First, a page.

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Lethbridge Herald Newspaper Archives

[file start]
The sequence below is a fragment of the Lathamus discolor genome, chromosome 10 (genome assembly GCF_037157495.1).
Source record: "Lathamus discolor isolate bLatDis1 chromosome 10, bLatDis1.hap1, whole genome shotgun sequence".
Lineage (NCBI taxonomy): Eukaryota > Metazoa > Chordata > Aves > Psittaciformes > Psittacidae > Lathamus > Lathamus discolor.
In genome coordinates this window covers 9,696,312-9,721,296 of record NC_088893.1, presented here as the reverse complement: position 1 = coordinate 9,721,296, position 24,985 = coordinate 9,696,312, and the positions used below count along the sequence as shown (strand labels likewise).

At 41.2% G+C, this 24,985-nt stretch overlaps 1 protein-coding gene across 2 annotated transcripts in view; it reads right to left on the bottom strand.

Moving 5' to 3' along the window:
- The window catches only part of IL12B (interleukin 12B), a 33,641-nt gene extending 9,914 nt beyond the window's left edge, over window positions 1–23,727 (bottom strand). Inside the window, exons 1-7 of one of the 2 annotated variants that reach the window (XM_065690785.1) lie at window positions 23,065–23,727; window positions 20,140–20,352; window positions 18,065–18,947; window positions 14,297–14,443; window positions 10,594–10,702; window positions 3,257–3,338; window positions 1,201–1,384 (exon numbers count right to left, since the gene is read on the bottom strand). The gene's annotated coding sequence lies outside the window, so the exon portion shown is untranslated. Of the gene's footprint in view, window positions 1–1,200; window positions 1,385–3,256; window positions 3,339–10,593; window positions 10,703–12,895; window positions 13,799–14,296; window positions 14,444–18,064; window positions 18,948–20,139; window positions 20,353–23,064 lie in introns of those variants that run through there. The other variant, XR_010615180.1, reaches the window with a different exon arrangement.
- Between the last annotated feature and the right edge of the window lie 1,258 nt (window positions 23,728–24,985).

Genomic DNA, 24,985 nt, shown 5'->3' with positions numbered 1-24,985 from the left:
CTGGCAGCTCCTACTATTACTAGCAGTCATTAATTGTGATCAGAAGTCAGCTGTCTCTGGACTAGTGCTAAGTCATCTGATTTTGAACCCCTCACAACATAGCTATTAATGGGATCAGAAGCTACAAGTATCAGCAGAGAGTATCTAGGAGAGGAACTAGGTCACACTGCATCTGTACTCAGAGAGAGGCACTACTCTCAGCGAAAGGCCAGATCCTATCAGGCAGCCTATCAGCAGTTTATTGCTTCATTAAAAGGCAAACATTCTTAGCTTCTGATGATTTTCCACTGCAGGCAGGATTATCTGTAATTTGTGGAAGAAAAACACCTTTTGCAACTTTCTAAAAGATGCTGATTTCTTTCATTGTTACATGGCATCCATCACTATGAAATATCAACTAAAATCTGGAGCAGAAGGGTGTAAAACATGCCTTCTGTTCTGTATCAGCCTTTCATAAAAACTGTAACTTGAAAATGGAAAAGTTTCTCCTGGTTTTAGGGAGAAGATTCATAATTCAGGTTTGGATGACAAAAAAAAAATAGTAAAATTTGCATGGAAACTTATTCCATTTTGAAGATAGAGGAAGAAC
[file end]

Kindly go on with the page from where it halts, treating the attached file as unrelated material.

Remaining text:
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Lethbridge Daily Herald (Newspaper) - April 1, 1918, Lethbridge, Alberta I \ JferabJ VOLUMETXI. Military In Control City Quebec Now Rioters Have delivered An Ultimatum to the Govt. To Remove Objectionables, HARDWARE STORES WERE LOOTED OF AMMUNITION SUPPLIES Quebec, Apr. 1.-The military authorities under the commarid of General Lessard, inspector-general of Canada, acting with the civil police, took over the administration of the city of Quebec today and drew up plans to checkmate the rioting element here and also to round up the ring leaders who have been fomenting trouble during the last three days. General Lessard this morning had consultations with Mayor Lavigusur and Sir Lomer Gouin, premier of Quebec, In connection with the enforcement of law and order under the regime of military' and police. A careful inquiry was also sat � on foot into charges that certain men who are known as professional agitators were- sent in from outside points to create disturbances. All -public gathering* where the disturbances could be discussed were forbidden by the military . authorities today. This order cancels a meeting which was to have been held in Jacques Cartier Market Plaice by* Armand Lavergne, Nationalist politician, tonight. LETHBRIDG^. A.LBBRTA. MONDAY, APRIL 1, 1918 NUMBER 93 HUN PRINCE KILLED MISS MacAOAMS, M.P.P., A guest In lethbridge Saturday, who emphasizes the need of great* sacrifices for the people at home. Amsterdam,* Mar. 31-Prince Emich Ernst, eldpr son of. Prince Emich of Leiningetr, has,, been killed leading a storming..  company of a grenadier regi-Merit, according., to the .Local  Anzieger of Berlin. He Was  22 years of age, and unmarried. A- U. S. WARSHIPS Successfully Used Depth Char-v geg While Cutting Wake of Subs fyithin Ydtr of Taking of Ridge From Huns, Another Attempt Is Expected CANADIANS QUITE READY TO BLOCK ANY SUCH ATTACK This i* Message Brought From War Zone hy Miss Mac-Adams, M. P. P. Montreal, April 1.-The Gazette, in an editorial this morning on the Quebec disturbances, says that only by the prosecution 'and punishment of the ring leaders in the trouble can the civil authorities save what may be left of their repute an men fit to fill responsible public positions. Further thtf Oa�ette"8ays:- -' � " ~" "The civil authorities have failed in tlrelr duty. To read that the police luokpd' 0U indifferently while property re' W' every"" resident * of the province. How can we In the face of mob rule in Quebec city, confrdmVthe people 70T Ontario ? The seed" of sedition has beSn sown and the fruit i hereof is being reaped. Soldiers have beep summoned to replace an ineffective civil force, mob rule has been an evidence in a city of aspirations to become the capital of Canada: It may be said that there is a limit to patience. 'Thus far shalt thoif go and no further' may be said to the people of Quebec, whose turbulent spirits are destroying* great civic opportunity." - Temporary Peace Quebec, April 1.--Peace has been restored in this city;, at least, temporarily. The unruly element which has been creating trouble here has accepted as assurance given them by Armand Lavergne, the noted Nationalist politician, that if they desire to be free from attacks by the militia, they must not disturb the peace; Mr. Lavergne has also given the military authorities .to understand that the patrolling or the Btreets by outside battalions should cease as these military demonstrations antagonize tho people. Th.e leadors of the rebellious faction have virtually served an ultimatum on the government, that out-of-town troops, which include Toronto and western units must be withdrawn and that the personnel of the Dominion police force which has been applying the Military Service Act must be changed. Some of the men who appear to have a great influence with the crowds have mentioned that the government would be given l�o days in which to make the changes desired. Condemn Civil-Authorities Montreal, April 1.-Strong condemnation of the mayor and pellce officials of Quebec city for their attitude In connection with the damage by mobs together with an urgent appeal to the Dominion government to place ih'i whole province of Quebec under nmrtial law and give enforcement of the Military Service Act into the hands of .the military authorities was voiced by- the recently organized Imperial Order of the Sons of Enrolre, a resolution to this effect was passed and copies will be sent to members of parliament and the premier of Quebec. , v Cavalry Charged Mob. Quebec, March At tlie drillv all.last night a mob of about 10,000' threatened to storm the building and .'.liberate men held under the Military i\ 'Service Act, but the cavalry on guard ^�imarged the mob, dispersing it. A. ' "number of men were slightly injured' and a numbpr of horses cut. Early this morning a mob pillaged a hardware store, securing fire arms. In the Roman Catholic churches today a letter was read from Cardinal Begin praying the population to remain Mini uhi assist in restoring order. � � . ' Seized Arms. Quebec, March 31.-Apart from the * pillaging of some hardware stores, in which firearms were taken, there was no serious disturbance in Quebec city Saturday evening, as a result, of the 'outbreak of rioting on Thursday and Friday evenings in which newspaper offices and the Auditorium building were wrecked by mobs opposed to the operation of the Military Service Act. No arrusts have been made hb yet. lie city was o,uiet this morning. A message of courage and cheer, but a message nevertheless of the stern necessity for greater self-sacrifice and determination to bend every effort towards the winning of the war, is brought from the scene" of war by Miss MacAdams, soldiers' representative in the legislature, and who spoke to Lethbridge people on Saturday evening. � Miss MacAdams, who in the army holds the rank of lieutenant/ahtt who presents very; striking -appearance injjer uniform of blue, lias, been chidt-dietitian In one of the Canadian hospitals in England for two rears. She has been over much of tlfe ground.at the front that ip now tee scene of ,t|p day evening,; Miss' MaoXfemB while ever cheerful, emphasized the serious-neVs^'df *%iie situation and said that there was danger in an over-optimistic: view of conditions. "If the Germans ever took Amiens, from which they are now only 15 miles, they would have little difficulty in getting to the channel ports, and that would almost mean surrender for, the allies," she said! "The, people at home muBt. realize that The situation is grave, nay, even dangerous. This means that they must realize the necessity for further great sacrifices. Particularly in the inatter of food. England is on war rations now. Canada should voluntarily place herself on rations that would effect n real saving in food needed for the armies. Poor food for the armies means? defeat, and this is a very real danger.'' These are in substance the views Miss MacAdams holds, and impresses upon those with whom she talks. Food Problems . Those who attended the lecture by Miss MacAdams, M.P.P.,, in Knox church heard some interesting 'acts London, Marlh 31.-Three encounters in which: Amorican destroyers sank German submarines are described in a series of accounts of successful submarine battles published yesterday. The aecountH follow1: "The first American destroyer sighted the enemy submarine on the port bew and proceeded at full speed in the enemy's direction, who submerged. The American officers cut the enemy's wake, which showed Hie was running underneath the surface from starboard fo port. As the German passed under the stern of the American boat, the latter dropped a depth charge.-The wake, which had been plainly visible on the starboard never appeared on the port side of tho destroyer. Instead, large quantities of oil came to the surface. "The second American destroyer, engaged in night convoy duty. Sighted an object a mile away by the light of the moon. Full speed was ordered, but the submarine dived while the American -was still a few hundred yards distance. Two depth charges were dropped and oil came to. the surface. This submarine was apparently lying in wait far another convoy which was approaching from an opposite direction." Another Rosenthal Case Develops in Gotham in Gambling Crusade (Continued on P*ai>6) New York, NT., Apr. 1 -A man believed to be Harry Cohen, wao has been in conference with District Attorney Swann in connection With the prosecutor's crusade against gambling in this city, was eljpt down in West 92nd street today and died later in a hospital. Cohen was to have met the district attorney again today.... According to the police Cohen, who is said to have been identified with the so-called gambling ring, was summoned from his apartments in west !�2nd street by an unidentified man. When Cohen reached the hallway the man fired several shots and fled./ The circumstances in the case recalled sharply those connected with the murder of Herman Rosenthal In the summer of 1913. . ' (By the Canadian Overseas Correspondent). Canadian WVrmy Headquarters in the Field, Apr. 1.-On Easter Monday, e year ago. Canadian soldiers, moving mightily to the attack, -captured Vlrny Ridge. This Easter Sunday the soldiers of theJ3ominion are united with the British troops north of the Scarpo, In defense of the southern flanks of these heights, which dominate m much of the vital coal areas of. Northern France. Canadian guns played a part in defending the Gehnan onslaught; against the.positions opppsite Oppy and Gav-rolle last Thursday. Attack Stopped Earljr yesterday morning German preparations for a further attack were effectually defeated by the massed fire of our artillery. At 3':45 o'clock, at .4:30 o'clock and again at 5 o'clock this southern flank of Vimy, stretching 'out toward Arras, was alive with fire from our guns, which rained shells on the enemy's front lines, communication trenches and assembly areas. Our strokes were di reeled cb*?fly upon hostile commun loatlons, our machine guns maintain ed a hall of Ifire across No Man's Land and upon the enemy's-Tfont line, while our heavy barrage kept up a harassing fire tor two hours, increasing to battle barrage at times, when every guwirap'firing-shell upon shell as fust,** they could be fed to them. And MteF such a concentration of fire, :tgfii Hun. attack never developed, L although the" unquestioned concfji-Uratlon of troops, prove*/ beyond San Francisco, Cel.. March . 30.- Sixty-nine suspected evaders of the selective draft act were arrested today by department of justice ppera-tives on a Pacific vessel which wasj preparing to depart for North Pacific ports. The raid was the result of information that a number of young men were planning to work in Alaska canneries to escape the draft. BOMBARDING PARI8 ONCE MORE Paris, Apr. 1.-The bombardment of Paris by long range German guns was resumed this afternoon. "�� .   New York, N.Y., Apr. 1.-The steamship Celtic, one of the biggest White Star liners, was at-' tackad and torpedoed by a German submarine, according to reliable information received today In marine circles here, during a voyage from England to America. Efforts are being made to save the vessel, which it7 is believed, carried no passengers. The Celtic has a gross tonnage of 20,804, and has for m�ny years been one of the largest ateam-ahlps In- trans-Atlantic service. She was built in Belfast in 1901 and flies the British flag.1 T / London, Apr. 1-Speaking at a meeting at East Tyrone on Sunday, Joseph Devlin, Nationalist member cf parliament for the west division, of Belfast declared that so Jong as its members had breath in their bodies" the Irish party would never permit the application of conscription In Ireland. YVEATHEK Wih........... ....... Lew.................... Forecast-Rain or Sleet. 28 Washington, Apr. 1.-Determination of a national policy governing meat production, sale and distribution during the war, which may include virtual price-fixing and definite control of actual federal operation of the big packing houses, has been entrusted by President Wilson to a special commission of five prominent government officials. This step, announced last night, was taken at the instigation of JFood Administrator Hoover, who advised the presidont that he found himself powerless to protect properly all branches of the cattle industry and that the government's present course is "almost intolerable in criticism from both producer and consumer." London, April 1.-The Germans made two attacks on British positions in the western outskirts of Albert last evening and in both cases ivere repulsed, the war office announced;' South of the Somme the enemy persisted in his attempts to, advance along the Luce and Avre, Valleys, but made ISttle progress. The number of machine guna taken by the British in their attack near Serre on Saturday waa 109. London, April 1.-Today's reports although showing a continuance of heavy fighting, are tax* orable to the allies. The enemy 'made no progress either in the direction of Amiens or toward the Oise valley, .while French forces in brilliant counter attacks have recaptured some of the lost positions. How the British will take the announcement of the appointment of General Foch to the supreme command remains to be seen, but there is little. doubt that it will accord the government willingly all the powers it needs' In the direction of increasing age limit and in other urgent measures. It is still unsettled what age will be fixed, but itie believed generally It will be abnut 48 or 50. Some papers demand 55, but the government is/likely to hesitate at such a step/ K,-.,.;,'��'��:.' . fL''':.r- government has no present in*  tention of utilizing the recruits of 18 ,who have been trained for six months, in actual fighting. Ireland, however, is the crux of the recruiting problem, and it is considered not unlikely that the present crisis may have a good effect toward securing an agreement with the Irish government.. In that case conscription in Ireland may be obtained by consent. It is believed that the, view of the -Cabinet is that Ireland must.be conscripted with or without consent, but that it would be far more preferable if by consent. Hence, hope is entertained that the nation's crisis may have -its effect on the deliberations ot the Irish convention. ON AUTOMOBILES A. E Humphries, of Motor Sales, Ltd., tfiis morning received a wire from the company's eastern agent that commencing today, Monday, an embargo goes into effect on all American automobiles, and' at the same time the duty on all American cars being held in bond in Canada is increased by 20 percent. The'Herald Is communicating with Ottawa to establish the truth of the report. 8-HOUR PAY GRANTED Chicago, Mar. 30.-,The eight-hour day, wage Increases of $1 a day and equal pay for like work by men and women .were granted to Chicago packing house .employees today by Judge' Samuel Altschuler, arbitrator in the recent wage hearing here. Several other demands of the workers were also granted. Paris, April 1.-The battle con-, tinued .with extreme violence las* night in the sector north of Mont Didier, large bodies of troops being thrown in by the Germans, the war office announces. The French and British troops broke up the assaulting waves. Further south the fighting was no less violent, the Germans maiding incessant attacks in an effort to capture Grivesnes. The French retained possession of the town " and inflicted heavy losses on tho Germans. British Army Headquarters in France, March 31.-The last twenty-four hours continued unfavorably to the aggressive Germans along the British section of the new battle front and was a strik-. ingly favorable period for the defenders. This morning the British were holding their entire line with strength and they had smashed numerous heavy German attacks at various points and had taken the initiative at several places. The most intense fighting continued south of the Somme in the zone where the French have been making such a gallant stand. The outstanding features of the conflict on the northern end of the front is that the British again have killed a great number of the enemy which, despite Us harsh sound, is what will end the war. FORWARD MOVEMENT To'day the British initiated a forward movement about; Feuchy Copse, east of Arras. They launched a local attack at three o'clock this morning and pressed It so vgiorously that they recaptured stretch of territory 1500 yards long and averaging about 200 yards In depth. This success had tactical advantages but they were small compared with the^act that the TWO ATTACKS -South of Arras the enemy made two attacks yesterday. One was near Hamelincourt, astride the Arras-Bapaume railway, while the other was north of Boislaux St. Maj-ie. Both of these efforts were smashed although particularly hard fighting occurred around Boisleux. In this operation the Germans advanced in great numbers after an' Intenae bombardment of the British lines for two hours. Afc three place* the enemy succeeded In penetrat-Britlsh were able after the last ten days of gruelling work, to undertake an offeueslve operation. South of the Somme, where there has been so much hard fighting, the British appear to have the situation well in hand and in the town hall of Moreuil. about which sanguinary struggles have been swaying, was at last reports still flying the British flag defiantly from the steeple. COSTLY ATTACK 1 One of the most costly attacks' ' the enemy attempted yesterday was between Morlancourt and the Somme, where a heavy, assault was made against the Australians shortly after midday. The attackers came forward in masses and the British threw themselves . against the advancing lines so fiercely that the Germans were hurled back, leaving three thousand dead. < The British, operation at Las- . signy Farm, south of Hebuterne. between Albert and Arras, yesterday afternoon which resulted in straightening the defending 11ns, was a brilliant success. The Germans were pushed back with heavy casualties and British 'troops returned with 200 prisoners, forty machine guns aud a trench mortar. ., . � ing the defenses and a bitter hand-to-hand struggle ensued. The British made such strenuous resistance that tha Germans were thrown back, leaving n�uj**ni of ^ Northeast of Arras itut tier-mans made a small attarat Saturday after a heavy bomiartment and pushed forward over a small strip of ground, but the operation was so small as to be hardly worth considering. . , ^ \ There was an unconfirmed report today that a large concentration of Germans in preparation for an attack on a certain place on the battle front had ,heen caught in artillery and machine barrage and completely knocked, out. VERY SATISFACTORY The results of the fight on the" Brritish front south of the Somme during the .past few days have been satisfactory. German attacks on both sides of the Luce river -Friday forced the British to fall back somewhat. Friday night the enemy pushed forward and penetrated a large wood northeast of Moreuil which created an uncomfortable situatiodkfor the defenders. Sunday the British decided to attempt to restore the lines, and cavalry was sent out for the purpose of clearing the wood and reestablishing the positions north of Moreutf.' There was not a hitch in the program. The cavalry swept through the forest like a winter snow storm and forced the enemy to fall back, not only here but further to the north. HUGE CASUALTIES' North of the Luce the enemy yesterday morning attacked in force along the BriUsti line between Marcelcave and Warfusee. This assault was preceded by a vigorous artillery bombardment. The cavalry again camo into play and by ten o'clock the Germans were ^compelled to admit defeat and to retire with large casualties. A little later the enemy again put down a tremendous barrage between the Somme and Warfusee and after two hours of teu-rific gun fire advanced in masses. Then came again more cavalry* and j met a similar fate, th.e British line remaining intact.' North of Aubericourt, south of Marcelcave, tie Briton, stormed ' and recaptured important high ground to which the Germans had clung tenaciously. , SPECTACULAR FEAT It is now.possible to tell of & spectacular feat of a brilliant British defense last week south of the Somme. . It is tho story of  little army composed largely of assortments of troops who were hastily assembled in a great crisis and who successfully held a vital stretch of the front against furious German onslaughts until reinforced. In this gallant force was included American railway engineers, who, as in the battle of Cambrai-last November, threw aside their tools and took up arms in defense,of the allied colors. It waa last Tuesday at a critical moment that it was necessary that more troops should be tUrowti in. Reinforcements were on the way but could not arrive in time. There was no time to lose, and � certain -general immediately or-ganlied from the various unit* iCONUKCXD 8C ftMll} 50 ;